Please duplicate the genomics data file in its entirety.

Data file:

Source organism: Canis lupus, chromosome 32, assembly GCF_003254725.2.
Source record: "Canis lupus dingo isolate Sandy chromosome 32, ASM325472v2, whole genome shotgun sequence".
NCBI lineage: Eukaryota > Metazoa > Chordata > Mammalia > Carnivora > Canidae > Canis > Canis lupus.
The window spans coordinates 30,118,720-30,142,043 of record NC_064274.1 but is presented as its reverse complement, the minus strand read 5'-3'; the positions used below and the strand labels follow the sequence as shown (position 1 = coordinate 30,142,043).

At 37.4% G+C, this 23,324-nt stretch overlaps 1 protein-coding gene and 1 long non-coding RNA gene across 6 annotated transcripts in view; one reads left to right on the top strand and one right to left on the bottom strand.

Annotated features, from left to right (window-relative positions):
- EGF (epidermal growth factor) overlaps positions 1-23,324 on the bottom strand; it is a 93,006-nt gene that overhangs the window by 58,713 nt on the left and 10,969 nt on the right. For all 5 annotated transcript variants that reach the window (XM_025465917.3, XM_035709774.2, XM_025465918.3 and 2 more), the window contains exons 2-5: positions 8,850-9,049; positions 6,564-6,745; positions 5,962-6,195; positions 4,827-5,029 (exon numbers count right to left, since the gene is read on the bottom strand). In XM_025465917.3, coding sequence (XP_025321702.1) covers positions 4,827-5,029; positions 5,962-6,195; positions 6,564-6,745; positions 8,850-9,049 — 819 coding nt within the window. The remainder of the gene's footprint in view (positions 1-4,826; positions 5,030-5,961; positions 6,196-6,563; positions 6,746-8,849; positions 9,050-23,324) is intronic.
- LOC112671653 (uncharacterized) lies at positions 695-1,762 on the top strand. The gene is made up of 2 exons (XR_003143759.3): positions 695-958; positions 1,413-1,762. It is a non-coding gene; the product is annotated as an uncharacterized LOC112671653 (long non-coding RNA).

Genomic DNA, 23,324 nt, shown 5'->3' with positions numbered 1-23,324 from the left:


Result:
Source organism: Canis lupus, chromosome 32, assembly GCF_003254725.2.
Source record: "Canis lupus dingo isolate Sandy chromosome 32, ASM325472v2, whole genome shotgun sequence".
NCBI lineage: Eukaryota > Metazoa > Chordata > Mammalia > Carnivora > Canidae > Canis > Canis lupus.
The window spans coordinates 30,118,720-30,142,043 of record NC_064274.1 but is presented as its reverse complement, the minus strand read 5'-3'; the positions used below and the strand labels follow the sequence as shown (position 1 = coordinate 30,142,043).

At 37.4% G+C, this 23,324-nt stretch overlaps 1 protein-coding gene and 1 long non-coding RNA gene across 6 annotated transcripts in view; one reads left to right on the top strand and one right to left on the bottom strand.

Annotated features, from left to right (window-relative positions):
- EGF (epidermal growth factor) overlaps positions 1-23,324 on the bottom strand; it is a 93,006-nt gene that overhangs the window by 58,713 nt on the left and 10,969 nt on the right. For all 5 annotated transcript variants that reach the window (XM_025465917.3, XM_035709774.2, XM_025465918.3 and 2 more), the window contains exons 2-5: positions 8,850-9,049; positions 6,564-6,745; positions 5,962-6,195; positions 4,827-5,029 (exon numbers count right to left, since the gene is read on the bottom strand). In XM_025465917.3, coding sequence (XP_025321702.1) covers positions 4,827-5,029; positions 5,962-6,195; positions 6,564-6,745; positions 8,850-9,049 — 819 coding nt within the window. The remainder of the gene's footprint in view (positions 1-4,826; positions 5,030-5,961; positions 6,196-6,563; positions 6,746-8,849; positions 9,050-23,324) is intronic.
- LOC112671653 (uncharacterized) lies at positions 695-1,762 on the top strand. The gene is made up of 2 exons (XR_003143759.3): positions 695-958; positions 1,413-1,762. It is a non-coding gene; the product is annotated as an uncharacterized LOC112671653 (long non-coding RNA).

Genomic DNA, 23,324 nt, shown 5'->3' with positions numbered 1-23,324 from the left: